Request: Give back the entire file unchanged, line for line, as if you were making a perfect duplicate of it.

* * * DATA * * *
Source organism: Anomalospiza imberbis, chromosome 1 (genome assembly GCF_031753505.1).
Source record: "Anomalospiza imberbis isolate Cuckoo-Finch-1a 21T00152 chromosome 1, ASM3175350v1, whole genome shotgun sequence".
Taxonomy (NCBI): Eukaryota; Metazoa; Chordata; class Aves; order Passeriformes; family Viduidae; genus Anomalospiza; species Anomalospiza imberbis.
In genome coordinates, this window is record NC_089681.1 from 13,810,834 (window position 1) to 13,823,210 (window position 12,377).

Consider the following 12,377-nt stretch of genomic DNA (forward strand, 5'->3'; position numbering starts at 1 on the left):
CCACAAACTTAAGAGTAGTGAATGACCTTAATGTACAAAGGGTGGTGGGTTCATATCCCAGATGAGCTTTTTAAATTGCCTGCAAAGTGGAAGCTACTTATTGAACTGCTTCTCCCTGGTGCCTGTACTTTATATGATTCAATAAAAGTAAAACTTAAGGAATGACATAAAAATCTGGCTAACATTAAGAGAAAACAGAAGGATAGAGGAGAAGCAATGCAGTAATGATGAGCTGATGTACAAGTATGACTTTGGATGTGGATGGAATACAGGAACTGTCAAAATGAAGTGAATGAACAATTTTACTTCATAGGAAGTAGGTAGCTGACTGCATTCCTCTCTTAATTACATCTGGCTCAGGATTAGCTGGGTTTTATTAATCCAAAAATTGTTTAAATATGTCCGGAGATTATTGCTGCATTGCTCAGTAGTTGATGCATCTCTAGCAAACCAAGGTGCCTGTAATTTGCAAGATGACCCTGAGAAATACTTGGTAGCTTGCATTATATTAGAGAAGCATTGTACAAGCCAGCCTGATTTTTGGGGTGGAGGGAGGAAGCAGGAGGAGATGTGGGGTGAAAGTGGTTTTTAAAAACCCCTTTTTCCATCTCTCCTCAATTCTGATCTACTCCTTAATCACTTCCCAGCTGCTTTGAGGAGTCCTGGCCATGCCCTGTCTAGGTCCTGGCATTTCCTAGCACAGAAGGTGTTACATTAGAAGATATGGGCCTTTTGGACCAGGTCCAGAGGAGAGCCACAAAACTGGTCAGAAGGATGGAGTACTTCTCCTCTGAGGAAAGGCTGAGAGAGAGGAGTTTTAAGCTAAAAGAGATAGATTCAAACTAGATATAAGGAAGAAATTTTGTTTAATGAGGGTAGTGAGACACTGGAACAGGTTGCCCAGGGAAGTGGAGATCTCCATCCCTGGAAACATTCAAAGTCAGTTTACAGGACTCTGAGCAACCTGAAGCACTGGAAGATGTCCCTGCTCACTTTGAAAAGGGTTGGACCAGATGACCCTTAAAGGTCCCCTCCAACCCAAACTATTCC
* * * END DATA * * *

Source organism: Anomalospiza imberbis, chromosome 1 (genome assembly GCF_031753505.1).
Source record: "Anomalospiza imberbis isolate Cuckoo-Finch-1a 21T00152 chromosome 1, ASM3175350v1, whole genome shotgun sequence".
Taxonomy (NCBI): Eukaryota; Metazoa; Chordata; class Aves; order Passeriformes; family Viduidae; genus Anomalospiza; species Anomalospiza imberbis.
In genome coordinates, this window is record NC_089681.1 from 13,810,834 (window position 1) to 13,823,210 (window position 12,377).

Consider the following 12,377-nt stretch of genomic DNA (forward strand, 5'->3'; position numbering starts at 1 on the left):
CCACAAACTTAAGAGTAGTGAATGACCTTAATGTACAAAGGGTGGTGGGTTCATATCCCAGATGAGCTTTTTAAATTGCCTGCAAAGTGGAAGCTACTTATTGAACTGCTTCTCCCTGGTGCCTGTACTTTATATGATTCAATAAAAGTAAAACTTAAGGAATGACATAAAAATCTGGCTAACATTAAGAGAAAACAGAAGGATAGAGGAGAAGCAATGCAGTAATGATGAGCTGATGTACAAGTATGACTTTGGATGTGGATGGAATACAGGAACTGTCAAAATGAAGTGAATGAACAATTTTACTTCATAGGAAGTAGGTAGCTGACTGCATTCCTCTCTTAATTACATCTGGCTCAGGATTAGCTGGGTTTTATTAATCCAAAAATTGTTTAAATATGTCCGGAGATTATTGCTGCATTGCTCAGTAGTTGATGCATCTCTAGCAAACCAAGGTGCCTGTAATTTGCAAGATGACCCTGAGAAATACTTGGTAGCTTGCATTATATTAGAGAAGCATTGTACAAGCCAGCCTGATTTTTGGGGTGGAGGGAGGAAGCAGGAGGAGATGTGGGGTGAAAGTGGTTTTTAAAAACCCCTTTTTCCATCTCTCCTCAATTCTGATCTACTCCTTAATCACTTCCCAGCTGCTTTGAGGAGTCCTGGCCATGCCCTGTCTAGGTCCTGGCATTTCCTAGCACAGAAGGTGTTACATTAGAAGATATGGGCCTTTTGGACCAGGTCCAGAGGAGAGCCACAAAACTGGTCAGAAGGATGGAGTACTTCTCCTCTGAGGAAAGGCTGAGAGAGAGGAGTTTTAAGCTAAAAGAGATAGATTCAAACTAGATATAAGGAAGAAATTTTGTTTAATGAGGGTAGTGAGACACTGGAACAGGTTGCCCAGGGAAGTGGAGATCTCCATCCCTGGAAACATTCAAAGTCAGTTTACAGGACTCTGAGCAACCTGAAGCACTGGAAGATGTCCCTGCTCACTTTGAAAAGGGTTGGACCAGATGACCCTTAAAGGTCCCCTCCAACCCAAACTATTCC